There are plenty of safe and effective prescription drug treatments available, including generic drugs. When you take a quick look at the overall average numbers there might not seem to be much of an opportunity for significant performance improvement. After all, 68% of adult hypertensive patients are being treated with anti-hypertensives and 64% are achieving blood pressures less than 140/90mm Hg (controlled). But a closer look reveals that the percentage of treated patients is much low in younger patients (age 18-59), especially men (47%) and Mexican Americans (50%). The percentage of controlled hypertension is also lower in older patients (58%) than in younger patients (72%), in general. Insurance coverage has also been identified as a factor with 71% of uninsured hypertensive non-elderly adults uncontrolled. More striking is that 52% of those with private and 45% with public insurance remain uncontrolled.
Again, at first glance one might find it hard to suggest there is an opportunity for performance improvement when you read that over 60% of elderly patients receive pneumococcal vaccine. But a closer look reveals that the percentage of adults aged 65 years and over who had ever received a pneumococcal vaccination was 39.8% for Hispanic persons, 64.9% for non-Hispanic white persons, and 44.5% for non-Hispanic black persons. More importantly, despite vaccinations and effective antibiotics there are still 52,000 deaths related to pneumonia in the US every year.
While there may be considerable opportunities realized by encouraging more patients with signs and symptoms of depression to seek treatment, here are some statistics that would suggest there are even opportunities within the treated patient population. Only 24% of depression patients recover following 16 weeks of drug or psychotherapy and remained well during 18 months of follow-up and 50% of depressed patients treated by medication relapse within two-years.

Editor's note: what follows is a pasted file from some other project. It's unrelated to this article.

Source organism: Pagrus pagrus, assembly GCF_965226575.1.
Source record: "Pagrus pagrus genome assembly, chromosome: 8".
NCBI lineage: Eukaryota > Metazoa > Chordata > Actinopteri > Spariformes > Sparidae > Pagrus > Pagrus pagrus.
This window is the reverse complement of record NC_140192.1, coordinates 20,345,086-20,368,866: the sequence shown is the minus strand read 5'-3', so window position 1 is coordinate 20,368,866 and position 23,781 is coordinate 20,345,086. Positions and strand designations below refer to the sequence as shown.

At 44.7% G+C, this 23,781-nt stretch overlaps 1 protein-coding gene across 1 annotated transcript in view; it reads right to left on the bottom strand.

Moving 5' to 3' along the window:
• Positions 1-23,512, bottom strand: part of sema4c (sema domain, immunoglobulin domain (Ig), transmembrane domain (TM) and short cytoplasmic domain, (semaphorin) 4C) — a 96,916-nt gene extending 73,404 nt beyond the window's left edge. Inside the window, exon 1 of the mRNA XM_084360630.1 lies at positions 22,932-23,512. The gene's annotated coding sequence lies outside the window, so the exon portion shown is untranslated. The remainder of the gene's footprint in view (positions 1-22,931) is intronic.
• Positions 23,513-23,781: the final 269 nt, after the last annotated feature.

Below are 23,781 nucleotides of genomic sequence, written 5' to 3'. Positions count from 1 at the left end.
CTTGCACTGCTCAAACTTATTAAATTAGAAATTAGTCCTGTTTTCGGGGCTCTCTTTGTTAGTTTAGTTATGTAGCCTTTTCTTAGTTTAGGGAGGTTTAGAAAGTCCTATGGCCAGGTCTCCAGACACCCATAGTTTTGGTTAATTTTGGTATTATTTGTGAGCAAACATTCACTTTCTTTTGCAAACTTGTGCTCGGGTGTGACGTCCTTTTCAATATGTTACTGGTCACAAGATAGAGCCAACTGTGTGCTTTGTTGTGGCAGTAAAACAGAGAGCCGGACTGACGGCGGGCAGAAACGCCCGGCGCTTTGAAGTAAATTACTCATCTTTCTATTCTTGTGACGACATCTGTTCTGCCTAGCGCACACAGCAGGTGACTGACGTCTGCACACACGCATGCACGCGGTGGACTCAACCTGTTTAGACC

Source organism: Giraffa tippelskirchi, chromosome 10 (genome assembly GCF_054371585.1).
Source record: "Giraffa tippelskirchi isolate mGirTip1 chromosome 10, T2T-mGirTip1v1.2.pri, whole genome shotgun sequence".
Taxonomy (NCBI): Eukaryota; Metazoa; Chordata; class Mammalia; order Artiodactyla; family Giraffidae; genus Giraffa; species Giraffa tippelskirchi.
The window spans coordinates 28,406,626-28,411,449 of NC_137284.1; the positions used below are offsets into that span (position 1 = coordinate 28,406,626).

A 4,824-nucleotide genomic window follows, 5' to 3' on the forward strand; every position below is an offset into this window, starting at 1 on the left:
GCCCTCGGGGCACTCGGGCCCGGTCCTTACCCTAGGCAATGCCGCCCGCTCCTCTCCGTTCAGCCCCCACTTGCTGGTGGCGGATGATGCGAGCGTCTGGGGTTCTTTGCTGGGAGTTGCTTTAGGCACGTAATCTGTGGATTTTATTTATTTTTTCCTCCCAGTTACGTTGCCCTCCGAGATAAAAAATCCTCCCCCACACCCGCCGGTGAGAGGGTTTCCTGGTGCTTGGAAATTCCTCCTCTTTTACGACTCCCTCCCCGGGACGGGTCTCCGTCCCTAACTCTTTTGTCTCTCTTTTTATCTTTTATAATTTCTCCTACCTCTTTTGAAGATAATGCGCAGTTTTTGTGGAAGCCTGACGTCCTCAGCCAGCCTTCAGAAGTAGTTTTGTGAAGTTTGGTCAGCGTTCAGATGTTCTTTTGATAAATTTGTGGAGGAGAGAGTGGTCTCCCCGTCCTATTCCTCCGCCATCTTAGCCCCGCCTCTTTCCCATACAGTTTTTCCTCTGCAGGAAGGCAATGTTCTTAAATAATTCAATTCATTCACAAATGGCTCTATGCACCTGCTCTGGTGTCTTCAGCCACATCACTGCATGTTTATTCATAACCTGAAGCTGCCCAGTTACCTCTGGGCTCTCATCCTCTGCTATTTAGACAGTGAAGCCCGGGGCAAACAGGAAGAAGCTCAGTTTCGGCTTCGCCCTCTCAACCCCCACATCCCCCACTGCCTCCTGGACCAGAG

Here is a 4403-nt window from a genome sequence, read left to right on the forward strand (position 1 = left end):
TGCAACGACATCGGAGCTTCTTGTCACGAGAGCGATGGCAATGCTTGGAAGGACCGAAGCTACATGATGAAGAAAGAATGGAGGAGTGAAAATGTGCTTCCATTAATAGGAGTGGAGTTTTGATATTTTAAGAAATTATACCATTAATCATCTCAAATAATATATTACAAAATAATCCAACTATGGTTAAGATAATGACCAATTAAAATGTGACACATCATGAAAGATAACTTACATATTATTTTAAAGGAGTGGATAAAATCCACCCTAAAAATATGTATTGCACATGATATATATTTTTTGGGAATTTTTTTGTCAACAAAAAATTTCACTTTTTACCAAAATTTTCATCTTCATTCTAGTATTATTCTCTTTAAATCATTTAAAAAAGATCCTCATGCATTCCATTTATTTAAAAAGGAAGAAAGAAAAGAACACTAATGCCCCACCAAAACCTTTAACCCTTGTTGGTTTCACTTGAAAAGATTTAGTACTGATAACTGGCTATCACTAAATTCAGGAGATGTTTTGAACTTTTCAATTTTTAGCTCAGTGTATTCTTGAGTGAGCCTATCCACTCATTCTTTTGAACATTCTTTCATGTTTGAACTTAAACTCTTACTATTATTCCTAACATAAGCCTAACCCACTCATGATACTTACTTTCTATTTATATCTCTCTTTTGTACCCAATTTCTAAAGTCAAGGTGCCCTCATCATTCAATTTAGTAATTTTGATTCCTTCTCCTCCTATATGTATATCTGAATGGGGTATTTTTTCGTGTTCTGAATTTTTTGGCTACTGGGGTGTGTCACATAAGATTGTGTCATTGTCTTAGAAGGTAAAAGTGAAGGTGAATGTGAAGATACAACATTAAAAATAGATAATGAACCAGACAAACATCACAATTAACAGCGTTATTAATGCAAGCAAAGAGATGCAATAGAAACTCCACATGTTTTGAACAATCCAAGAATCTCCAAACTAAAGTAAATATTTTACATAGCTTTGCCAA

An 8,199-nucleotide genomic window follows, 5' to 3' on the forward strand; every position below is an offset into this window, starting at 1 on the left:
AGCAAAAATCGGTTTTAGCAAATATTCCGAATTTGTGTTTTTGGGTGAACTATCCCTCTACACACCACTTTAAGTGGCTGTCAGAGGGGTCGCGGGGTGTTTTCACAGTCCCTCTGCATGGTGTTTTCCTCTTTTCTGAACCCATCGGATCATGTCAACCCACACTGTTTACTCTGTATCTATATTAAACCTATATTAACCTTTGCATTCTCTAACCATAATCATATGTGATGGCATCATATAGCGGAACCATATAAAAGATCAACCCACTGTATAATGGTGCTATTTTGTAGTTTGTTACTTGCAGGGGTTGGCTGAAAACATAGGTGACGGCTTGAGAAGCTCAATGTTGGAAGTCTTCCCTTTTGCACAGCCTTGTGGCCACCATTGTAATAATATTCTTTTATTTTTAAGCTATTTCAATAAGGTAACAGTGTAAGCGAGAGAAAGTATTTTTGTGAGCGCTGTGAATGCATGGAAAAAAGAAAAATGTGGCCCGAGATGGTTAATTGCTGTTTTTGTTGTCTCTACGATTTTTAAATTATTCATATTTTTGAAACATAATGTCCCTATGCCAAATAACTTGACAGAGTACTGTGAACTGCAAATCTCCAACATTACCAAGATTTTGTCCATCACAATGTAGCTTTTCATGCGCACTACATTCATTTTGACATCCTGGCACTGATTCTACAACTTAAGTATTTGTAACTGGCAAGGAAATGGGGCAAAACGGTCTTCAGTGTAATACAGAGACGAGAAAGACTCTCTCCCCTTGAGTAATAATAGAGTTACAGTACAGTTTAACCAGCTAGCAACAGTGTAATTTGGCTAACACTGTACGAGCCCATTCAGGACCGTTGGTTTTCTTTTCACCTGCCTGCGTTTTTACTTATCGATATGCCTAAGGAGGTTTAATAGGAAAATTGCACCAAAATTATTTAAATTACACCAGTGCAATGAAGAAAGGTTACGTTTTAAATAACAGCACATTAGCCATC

My intent here was not to provide an exhaustive statistical profile for these diseases but rather to demonstrate that previously ignored or taken for granted healthcare failure statistics, especially those related to treatment failure may represent new ways to help healthcare providers achieve their quality and clinical outcome performance metrics. It may take some investigation into the reasons behind some of these numbers but if they are patient selection, dosing, or adherence related, you could be onto something.
Developing a useful value proposition and supportive data will require identifying the specific failure-based statistic opportunities and then determining with provider systems which improvements will make a difference for them and what data could be developed to demonstrate meaningful improvements. Keep in mind, healthcare provider systems will now have electronic medical records to help track and follow interventions (e.g., education and adherence programs) and patient responses to treatment.
Again, this goes beyond marketing your regulatory claims for safety and efficacy. It also takes some research beyond traditional market profiling in a marketing plan. It will require creativity to interpret the ACO performance metrics in the context of how your products will be assessed and how your product might be able to improve some of the relevant healthcare failure statistics. These healthcare system improvements in quality or clinical outcome performance metrics not only benefit patients but could have significant financial implications for healthcare providers. email@example.com